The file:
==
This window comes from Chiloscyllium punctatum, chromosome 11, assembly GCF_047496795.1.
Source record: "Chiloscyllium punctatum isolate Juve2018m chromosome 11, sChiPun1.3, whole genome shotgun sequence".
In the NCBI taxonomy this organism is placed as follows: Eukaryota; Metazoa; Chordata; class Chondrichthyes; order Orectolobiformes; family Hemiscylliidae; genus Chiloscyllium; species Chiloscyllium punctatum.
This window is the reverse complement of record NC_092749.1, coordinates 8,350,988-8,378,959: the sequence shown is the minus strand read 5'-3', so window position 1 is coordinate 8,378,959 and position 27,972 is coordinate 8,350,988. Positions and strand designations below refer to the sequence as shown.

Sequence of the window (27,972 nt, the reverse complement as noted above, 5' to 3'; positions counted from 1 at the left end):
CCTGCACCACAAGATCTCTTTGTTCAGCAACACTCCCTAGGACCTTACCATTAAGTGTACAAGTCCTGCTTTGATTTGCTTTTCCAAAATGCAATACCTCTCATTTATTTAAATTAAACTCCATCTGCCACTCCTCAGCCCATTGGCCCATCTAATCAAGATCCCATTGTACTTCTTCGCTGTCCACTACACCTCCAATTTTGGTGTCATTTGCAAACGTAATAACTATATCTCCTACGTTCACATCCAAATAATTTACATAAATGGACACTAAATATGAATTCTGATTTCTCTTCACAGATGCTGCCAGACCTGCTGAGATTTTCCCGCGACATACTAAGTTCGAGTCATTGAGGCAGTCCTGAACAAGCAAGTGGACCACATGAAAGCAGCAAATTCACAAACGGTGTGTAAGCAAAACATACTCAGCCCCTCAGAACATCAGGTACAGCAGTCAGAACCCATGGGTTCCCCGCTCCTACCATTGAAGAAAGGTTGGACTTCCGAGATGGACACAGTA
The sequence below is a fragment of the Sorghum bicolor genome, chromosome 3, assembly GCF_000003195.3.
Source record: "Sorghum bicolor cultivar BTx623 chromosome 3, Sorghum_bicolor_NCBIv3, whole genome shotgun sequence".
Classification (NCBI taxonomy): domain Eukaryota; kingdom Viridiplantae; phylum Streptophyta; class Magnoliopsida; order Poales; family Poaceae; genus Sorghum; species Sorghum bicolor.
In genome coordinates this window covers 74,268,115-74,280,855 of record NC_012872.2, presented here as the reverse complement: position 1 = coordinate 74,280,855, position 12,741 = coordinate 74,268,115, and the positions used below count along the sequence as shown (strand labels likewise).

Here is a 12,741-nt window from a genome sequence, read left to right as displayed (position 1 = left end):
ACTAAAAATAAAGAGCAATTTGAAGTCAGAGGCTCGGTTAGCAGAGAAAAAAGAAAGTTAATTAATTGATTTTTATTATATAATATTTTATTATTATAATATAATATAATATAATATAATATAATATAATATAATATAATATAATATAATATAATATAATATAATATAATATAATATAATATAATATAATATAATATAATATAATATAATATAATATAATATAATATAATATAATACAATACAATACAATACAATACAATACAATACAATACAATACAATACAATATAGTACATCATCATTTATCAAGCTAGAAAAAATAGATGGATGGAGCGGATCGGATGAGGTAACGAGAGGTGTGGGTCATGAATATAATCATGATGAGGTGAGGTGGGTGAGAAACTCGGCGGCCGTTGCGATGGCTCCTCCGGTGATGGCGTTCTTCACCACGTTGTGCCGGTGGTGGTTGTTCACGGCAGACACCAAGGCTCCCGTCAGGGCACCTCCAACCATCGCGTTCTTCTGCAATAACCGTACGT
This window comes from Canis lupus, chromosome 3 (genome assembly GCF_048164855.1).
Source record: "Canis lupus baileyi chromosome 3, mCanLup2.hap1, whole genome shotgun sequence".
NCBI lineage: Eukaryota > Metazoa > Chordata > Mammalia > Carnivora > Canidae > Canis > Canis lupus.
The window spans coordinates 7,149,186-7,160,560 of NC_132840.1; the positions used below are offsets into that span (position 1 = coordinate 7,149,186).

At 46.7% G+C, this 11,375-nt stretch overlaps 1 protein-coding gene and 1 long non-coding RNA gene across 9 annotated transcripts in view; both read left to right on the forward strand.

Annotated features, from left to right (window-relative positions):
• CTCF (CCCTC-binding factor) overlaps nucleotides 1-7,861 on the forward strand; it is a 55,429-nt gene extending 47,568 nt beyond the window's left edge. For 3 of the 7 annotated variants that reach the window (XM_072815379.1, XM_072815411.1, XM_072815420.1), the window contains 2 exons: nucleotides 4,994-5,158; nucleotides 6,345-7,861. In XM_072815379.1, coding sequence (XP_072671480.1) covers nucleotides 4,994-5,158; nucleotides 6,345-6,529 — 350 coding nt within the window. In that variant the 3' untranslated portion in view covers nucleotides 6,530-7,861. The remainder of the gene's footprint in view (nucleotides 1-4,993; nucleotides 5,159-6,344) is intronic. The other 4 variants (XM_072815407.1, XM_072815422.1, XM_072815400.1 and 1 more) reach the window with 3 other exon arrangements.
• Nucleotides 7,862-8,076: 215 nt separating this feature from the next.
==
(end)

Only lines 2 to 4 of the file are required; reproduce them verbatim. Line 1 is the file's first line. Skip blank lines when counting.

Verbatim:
Source record: "Chiloscyllium punctatum isolate Juve2018m chromosome 11, sChiPun1.3, whole genome shotgun sequence".
In the NCBI taxonomy this organism is placed as follows: Eukaryota; Metazoa; Chordata; class Chondrichthyes; order Orectolobiformes; family Hemiscylliidae; genus Chiloscyllium; species Chiloscyllium punctatum.
This window is the reverse complement of record NC_092749.1, coordinates 8,350,988-8,378,959: the sequence shown is the minus strand read 5'-3', so window position 1 is coordinate 8,378,959 and position 27,972 is coordinate 8,350,988. Positions and strand designations below refer to the sequence as shown.